BEIJING — U.S. President Donald Trump announced Friday he would hit China with a 5% retaliatory tariff hike on roughly $550 billion worth of goods, on the same day Beijing said it plans to tariff $75 billion of U.S. goods.
The US Trade Representative said tariffs on $250 billion worth of goods will rise from 25 to 30%, effective Oct. 1. In addition, instead of raising tariffs on roughly $300 billion by 10% starting Sept. 1, the tax rate will be 15%.
The escalation from Washington comes hours after Trump “ordered” U.S. companies to “start looking for an alternative to China, including bringing your companies HOME and making your products in the USA.”
The Chinese tariffs, which are themselves a tit-for-tat response to previous U.S. commerce measures, and Trump’s reaction have sent markets into a turmoil.
Each protectionist step by Beijing and Washington makes clearer the world’s two largest economies are becoming more deeply enmeshed in a trade war with no end in sight, amid continued cycles of escalation that show no sign of abating.
The latest stand-off comes as Trump prepares to leave Washington for the G7 summit in Biarritz, France, a meeting of the world’s top democratic economies.
“China should not have put new Tariffs on 75 BILLION DOLLARS of United States product (politically motivated!),” Trump tweeted.
The U.S. Trade Representative said the Oct. 1 tariffs will follow a “notice and comments” period where stakeholders can presumably seek exemptions from some imports.
Earlier on Friday China said it plans to impose tariffs on an additional $75 billion worth of U.S. goods imported into the country.
China’s Customs Tariff Commission of the State Council said the tariffs will range between 5% and 10% and be implemented in two phases on Sept. 1 and Dec. 15.
In a separate announcement, China said it would impose tariffs of 25% and 5% on U.S. cars and parts on Dec. 15.
China had warned it would retaliate if the U.S. goes ahead and raises tariffs on $300 billion of Chinese imports.
Trump did just that earlier this month, ending a brief truce reached between the U.S. president and his Chinese counterpart Xi Jinping at the G20 summit in June.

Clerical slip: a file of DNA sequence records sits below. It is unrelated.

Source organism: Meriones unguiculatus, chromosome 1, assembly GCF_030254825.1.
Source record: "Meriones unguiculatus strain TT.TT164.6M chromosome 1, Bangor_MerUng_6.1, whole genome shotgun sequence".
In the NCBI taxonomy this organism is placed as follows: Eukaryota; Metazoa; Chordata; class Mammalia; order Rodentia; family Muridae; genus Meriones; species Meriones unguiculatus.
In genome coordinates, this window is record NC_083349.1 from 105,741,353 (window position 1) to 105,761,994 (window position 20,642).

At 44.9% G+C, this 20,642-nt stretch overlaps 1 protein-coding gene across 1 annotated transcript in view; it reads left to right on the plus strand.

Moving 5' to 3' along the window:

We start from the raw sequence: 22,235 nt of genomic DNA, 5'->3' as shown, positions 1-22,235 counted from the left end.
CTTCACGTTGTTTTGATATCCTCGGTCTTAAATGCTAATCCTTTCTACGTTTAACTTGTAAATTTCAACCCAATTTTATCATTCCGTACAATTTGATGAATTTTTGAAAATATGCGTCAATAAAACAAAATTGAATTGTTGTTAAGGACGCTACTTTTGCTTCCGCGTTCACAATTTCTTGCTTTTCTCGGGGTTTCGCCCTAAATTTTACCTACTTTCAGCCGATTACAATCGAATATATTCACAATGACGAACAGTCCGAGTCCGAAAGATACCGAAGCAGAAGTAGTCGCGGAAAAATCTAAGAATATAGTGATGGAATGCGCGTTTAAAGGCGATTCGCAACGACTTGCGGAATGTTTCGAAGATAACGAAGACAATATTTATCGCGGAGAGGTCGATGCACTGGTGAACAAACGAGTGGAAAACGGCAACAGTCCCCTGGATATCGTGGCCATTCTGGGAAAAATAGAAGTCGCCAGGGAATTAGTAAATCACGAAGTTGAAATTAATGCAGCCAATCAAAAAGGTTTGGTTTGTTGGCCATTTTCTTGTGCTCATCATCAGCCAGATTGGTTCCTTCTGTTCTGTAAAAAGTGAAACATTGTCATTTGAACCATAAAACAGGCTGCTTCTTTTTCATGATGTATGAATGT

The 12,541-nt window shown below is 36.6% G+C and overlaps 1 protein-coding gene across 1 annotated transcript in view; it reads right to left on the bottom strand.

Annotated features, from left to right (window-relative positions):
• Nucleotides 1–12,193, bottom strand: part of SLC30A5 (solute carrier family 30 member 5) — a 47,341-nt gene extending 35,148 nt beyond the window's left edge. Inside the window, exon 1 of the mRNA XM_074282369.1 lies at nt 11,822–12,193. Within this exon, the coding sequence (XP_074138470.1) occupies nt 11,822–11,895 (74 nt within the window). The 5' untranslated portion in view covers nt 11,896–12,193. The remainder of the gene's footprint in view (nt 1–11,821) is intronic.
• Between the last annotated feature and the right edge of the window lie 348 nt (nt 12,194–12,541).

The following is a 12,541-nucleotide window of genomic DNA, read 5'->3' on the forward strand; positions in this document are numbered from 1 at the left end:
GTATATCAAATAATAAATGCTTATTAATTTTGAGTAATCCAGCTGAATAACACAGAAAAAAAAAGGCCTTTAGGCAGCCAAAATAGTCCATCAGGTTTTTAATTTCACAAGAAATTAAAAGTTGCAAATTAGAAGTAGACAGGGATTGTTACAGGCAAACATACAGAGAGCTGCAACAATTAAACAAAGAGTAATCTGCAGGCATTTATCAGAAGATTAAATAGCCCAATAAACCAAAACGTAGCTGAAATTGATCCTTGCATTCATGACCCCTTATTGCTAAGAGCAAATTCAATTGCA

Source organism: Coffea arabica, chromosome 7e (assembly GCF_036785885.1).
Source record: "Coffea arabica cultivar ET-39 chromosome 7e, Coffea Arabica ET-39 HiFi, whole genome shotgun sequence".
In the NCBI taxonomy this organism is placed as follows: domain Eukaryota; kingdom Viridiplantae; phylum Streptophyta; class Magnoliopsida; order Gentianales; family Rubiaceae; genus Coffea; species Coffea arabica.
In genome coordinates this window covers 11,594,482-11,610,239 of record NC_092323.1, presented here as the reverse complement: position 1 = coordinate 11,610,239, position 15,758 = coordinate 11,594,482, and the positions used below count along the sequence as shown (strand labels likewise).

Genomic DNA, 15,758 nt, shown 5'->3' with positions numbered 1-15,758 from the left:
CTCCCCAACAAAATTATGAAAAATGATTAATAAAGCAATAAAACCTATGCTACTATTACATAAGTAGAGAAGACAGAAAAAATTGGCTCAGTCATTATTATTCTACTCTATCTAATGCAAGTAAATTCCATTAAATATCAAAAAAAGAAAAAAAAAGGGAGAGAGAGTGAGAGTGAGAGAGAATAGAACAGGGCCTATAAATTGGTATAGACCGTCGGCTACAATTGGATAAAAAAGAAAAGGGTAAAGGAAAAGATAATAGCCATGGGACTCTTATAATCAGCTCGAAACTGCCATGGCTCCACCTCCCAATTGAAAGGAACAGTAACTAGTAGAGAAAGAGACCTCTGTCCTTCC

The fresh tariffs on a new slew of $300 billion worth of goods is set to take effect on Sept. 1, though Washington last week postponed the enactment of some duties until December to help prevent adverse effects on consumers ahead of Christmas holiday shopping.
The moves are the latest in a year-long trade war that is slowing the world economy. Washington has already slapped 25% tariffs on $250 billion worth of Chinese goods, to which China has retaliated with duties on $110 billion worth of U.S. imports.
Trump accused China of intellectual property theft, market access restrictions and reneging on a promise to curb exports of fentanyl.
The president said as a result he was “ordering” delivery services such as Fed Ex, Amazon, UPS and the U.S. Post Office to search and refuse packages of fentanyl from China and anywhere else. The companies reacted saying they already comply with regulations.
The powerful synthetic opioid is responsible for tens of thousands of deaths annually in the U.S.
U.S. retailers also reacted to the Trump order to consider alternatives to China, saying upping and moving was never a simple process and companies did not want to lose business in the world’s second largest economy, with cash flows that benefit the U.S. itself.
The U.S. Congressional Budget Office predicted Wednesday that the trade war with China and other U.S. trade policies will shrink US economic output by 0.3 percentage points by 2020.
The CBO report contradicted Trump's claims that the tariffs imposed on Chinese goods and Chinese retaliatory tariffs are not harming the U.S. economy.
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